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Wisdom in Theology

Ronald E Clements

Wisdom in Theology

Ronald E Clements

$55.00

Paperback

Rather than being content with atomistic approaches to a text, recent scholarship has increasingly seen the value of tracing motifs and their variations as they run through biblical books, and even across book boundaries. Williamson takes up the important but inadequately explored messianic theme, tracing its development and variations through the canonical Isaiah. He sets this unifying thematic study against a counterpoint of redactional analysis, which exploits and builds on his previous work in The Book Called Isaiah: Deutero-Isaiah's Role in Composition and Redaction (1994). The current work was composed to serve as the source material for the 1997 Didsbury Lectures at the ^Nazarene Theological College near Manchester, England.

In his introductory chapter, Williamson sets the foundation of his theme against the broader backdrop of the king, which moves from the minor tones of the human, Davidic king in the earlier chapters of Isaiah to the major key of the divine king later in the book. He goes against much recent scholarship in holding that the former derive most probably from before the exile.

The second variation concerns Immanuel, looking in detail at chapters 6-9. He presents and critiques Buddes' century-old hypothesis that Isaiah 6-8 were an Isaianic Memoir which originally opened the book. Rather than taking the call narratives of other prophets as a comparison, Williamson finds closer parallels between the calls of Isaiah and of Micaiah (1 Kgs 22) and the literary shape of Amos 7-8. He sees the chief interest in the Immanuel figure being in fulfilling the role of righteous rule within the Davidic dynasty, rather than in identifying any specific individual.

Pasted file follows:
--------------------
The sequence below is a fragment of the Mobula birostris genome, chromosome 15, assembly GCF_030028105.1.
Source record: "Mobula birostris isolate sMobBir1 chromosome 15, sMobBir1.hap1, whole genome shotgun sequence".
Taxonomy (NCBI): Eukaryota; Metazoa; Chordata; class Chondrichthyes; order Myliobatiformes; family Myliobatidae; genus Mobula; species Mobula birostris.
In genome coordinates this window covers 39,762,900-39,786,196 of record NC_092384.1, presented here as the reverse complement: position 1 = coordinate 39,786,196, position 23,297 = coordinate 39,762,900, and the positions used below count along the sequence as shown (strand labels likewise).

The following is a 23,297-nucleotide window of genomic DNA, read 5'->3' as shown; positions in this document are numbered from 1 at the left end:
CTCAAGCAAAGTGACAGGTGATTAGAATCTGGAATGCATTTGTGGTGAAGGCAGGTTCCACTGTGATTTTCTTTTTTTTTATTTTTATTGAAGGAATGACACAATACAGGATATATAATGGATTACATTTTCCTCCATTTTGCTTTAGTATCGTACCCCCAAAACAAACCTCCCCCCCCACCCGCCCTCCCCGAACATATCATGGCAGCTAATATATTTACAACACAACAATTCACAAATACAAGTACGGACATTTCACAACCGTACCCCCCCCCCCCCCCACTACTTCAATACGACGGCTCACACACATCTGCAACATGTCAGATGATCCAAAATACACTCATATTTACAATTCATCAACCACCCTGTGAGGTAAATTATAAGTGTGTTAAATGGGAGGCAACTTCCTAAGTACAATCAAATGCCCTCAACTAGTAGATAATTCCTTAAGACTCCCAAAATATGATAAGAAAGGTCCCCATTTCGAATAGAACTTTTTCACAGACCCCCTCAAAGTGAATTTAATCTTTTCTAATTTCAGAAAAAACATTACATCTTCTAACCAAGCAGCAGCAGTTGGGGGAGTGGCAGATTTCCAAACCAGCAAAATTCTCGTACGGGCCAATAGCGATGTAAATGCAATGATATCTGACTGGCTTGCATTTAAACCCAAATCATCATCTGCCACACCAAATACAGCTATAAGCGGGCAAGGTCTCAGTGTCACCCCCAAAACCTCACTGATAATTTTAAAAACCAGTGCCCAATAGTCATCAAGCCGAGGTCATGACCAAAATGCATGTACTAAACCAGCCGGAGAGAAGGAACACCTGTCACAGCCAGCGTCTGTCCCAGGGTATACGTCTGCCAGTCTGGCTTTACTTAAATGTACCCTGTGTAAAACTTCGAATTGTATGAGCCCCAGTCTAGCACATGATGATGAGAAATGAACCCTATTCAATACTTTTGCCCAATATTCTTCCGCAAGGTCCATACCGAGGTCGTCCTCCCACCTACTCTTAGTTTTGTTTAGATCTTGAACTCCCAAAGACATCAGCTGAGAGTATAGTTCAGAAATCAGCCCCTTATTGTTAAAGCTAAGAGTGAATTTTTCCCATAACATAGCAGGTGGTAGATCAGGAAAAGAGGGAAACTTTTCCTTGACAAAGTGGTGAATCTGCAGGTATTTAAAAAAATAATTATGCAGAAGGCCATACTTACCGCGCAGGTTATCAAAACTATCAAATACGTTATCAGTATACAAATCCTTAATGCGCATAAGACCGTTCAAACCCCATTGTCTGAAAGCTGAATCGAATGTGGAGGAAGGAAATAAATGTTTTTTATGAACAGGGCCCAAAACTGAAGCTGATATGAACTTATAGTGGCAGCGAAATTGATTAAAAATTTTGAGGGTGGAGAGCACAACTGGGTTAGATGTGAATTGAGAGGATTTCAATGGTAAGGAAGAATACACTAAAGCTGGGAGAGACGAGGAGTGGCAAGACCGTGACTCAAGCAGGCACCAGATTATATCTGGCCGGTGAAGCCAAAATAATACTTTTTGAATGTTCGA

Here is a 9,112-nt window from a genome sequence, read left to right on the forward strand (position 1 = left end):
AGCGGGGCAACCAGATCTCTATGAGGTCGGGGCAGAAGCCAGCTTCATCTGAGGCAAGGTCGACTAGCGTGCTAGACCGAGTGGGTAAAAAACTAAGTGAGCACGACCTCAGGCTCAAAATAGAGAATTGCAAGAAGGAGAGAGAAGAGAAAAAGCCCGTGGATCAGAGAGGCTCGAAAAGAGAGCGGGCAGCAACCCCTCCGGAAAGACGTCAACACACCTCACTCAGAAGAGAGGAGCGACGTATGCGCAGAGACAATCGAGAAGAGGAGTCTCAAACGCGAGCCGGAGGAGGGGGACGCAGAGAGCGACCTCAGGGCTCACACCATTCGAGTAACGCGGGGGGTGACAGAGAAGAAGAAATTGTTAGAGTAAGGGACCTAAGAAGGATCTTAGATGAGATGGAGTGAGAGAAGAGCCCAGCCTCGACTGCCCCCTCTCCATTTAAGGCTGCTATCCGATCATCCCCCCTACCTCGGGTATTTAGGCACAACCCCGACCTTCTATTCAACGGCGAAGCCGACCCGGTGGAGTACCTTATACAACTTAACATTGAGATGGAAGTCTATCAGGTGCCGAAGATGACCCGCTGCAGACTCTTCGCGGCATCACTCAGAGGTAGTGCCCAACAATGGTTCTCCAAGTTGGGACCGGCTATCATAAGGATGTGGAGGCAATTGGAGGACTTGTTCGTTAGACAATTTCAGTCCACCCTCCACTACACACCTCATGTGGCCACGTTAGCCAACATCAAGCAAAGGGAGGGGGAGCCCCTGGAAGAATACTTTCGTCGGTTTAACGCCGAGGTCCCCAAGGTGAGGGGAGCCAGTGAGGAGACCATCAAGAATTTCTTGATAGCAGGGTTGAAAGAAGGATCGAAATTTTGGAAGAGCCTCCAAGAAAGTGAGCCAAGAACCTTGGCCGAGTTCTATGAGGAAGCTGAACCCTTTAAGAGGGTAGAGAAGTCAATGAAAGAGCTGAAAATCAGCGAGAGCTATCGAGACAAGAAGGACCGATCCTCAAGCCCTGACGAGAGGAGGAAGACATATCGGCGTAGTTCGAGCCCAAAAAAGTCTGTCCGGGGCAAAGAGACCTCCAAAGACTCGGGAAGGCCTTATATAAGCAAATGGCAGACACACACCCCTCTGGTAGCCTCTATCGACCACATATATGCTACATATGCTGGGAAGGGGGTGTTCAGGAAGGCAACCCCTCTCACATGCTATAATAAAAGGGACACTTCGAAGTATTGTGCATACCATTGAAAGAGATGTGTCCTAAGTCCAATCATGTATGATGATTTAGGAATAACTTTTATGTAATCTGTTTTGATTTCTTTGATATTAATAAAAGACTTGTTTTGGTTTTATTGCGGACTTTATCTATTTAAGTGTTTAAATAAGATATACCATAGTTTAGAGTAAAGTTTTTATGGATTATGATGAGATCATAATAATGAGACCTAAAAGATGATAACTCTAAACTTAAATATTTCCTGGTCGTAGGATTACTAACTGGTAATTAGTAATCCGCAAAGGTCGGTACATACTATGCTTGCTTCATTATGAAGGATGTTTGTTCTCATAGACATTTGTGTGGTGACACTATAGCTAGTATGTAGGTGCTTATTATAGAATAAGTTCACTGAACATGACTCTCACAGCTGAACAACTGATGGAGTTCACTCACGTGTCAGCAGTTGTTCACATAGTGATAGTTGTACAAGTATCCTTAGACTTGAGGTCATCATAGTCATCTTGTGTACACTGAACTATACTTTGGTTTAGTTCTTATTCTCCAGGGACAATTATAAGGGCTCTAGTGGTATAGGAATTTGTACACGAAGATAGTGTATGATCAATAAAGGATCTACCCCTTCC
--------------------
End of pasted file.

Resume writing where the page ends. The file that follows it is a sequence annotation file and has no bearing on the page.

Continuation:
The third variation, the "Servant" is drawn from Deutero-Isaiah. There the original Davidic relationship with God is transferred to the nation of Israel. She will be God's witness and mediator to the world. As a Christian, Williamson brings up the interpretation that Jesus is the servant according to the NT. He defends his view by stating that "Jesus fulfills, but does not thereby exhaust, the prophecy" (p. 53). The theme of justice and righteousness in association with the servant ties his role to that of the king in the first section.
-Publisher.

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About "Wisdom in Theology"

Rather than being content with atomistic approaches to a text, recent scholarship has increasingly seen the value of tracing motifs and their variations as they run through biblical books, and even across book boundaries. Williamson takes up the important but inadequately explored messianic theme, tracing its development and variations through the canonical Isaiah. He sets this unifying thematic study against a counterpoint of redactional analysis, which exploits and builds on his previous work in The Book Called Isaiah: Deutero-Isaiah's Role in Composition and Redaction (1994). The current work was composed to serve as the source material for the 1997 Didsbury Lectures at the ^Nazarene Theological College near Manchester, England.

In his introductory chapter, Williamson sets the foundation of his theme against the broader backdrop of the king, which moves from the minor tones of the human, Davidic king in the earlier chapters of Isaiah to the major key of the divine king later in the book. He goes against much recent scholarship in holding that the former derive most probably from before the exile.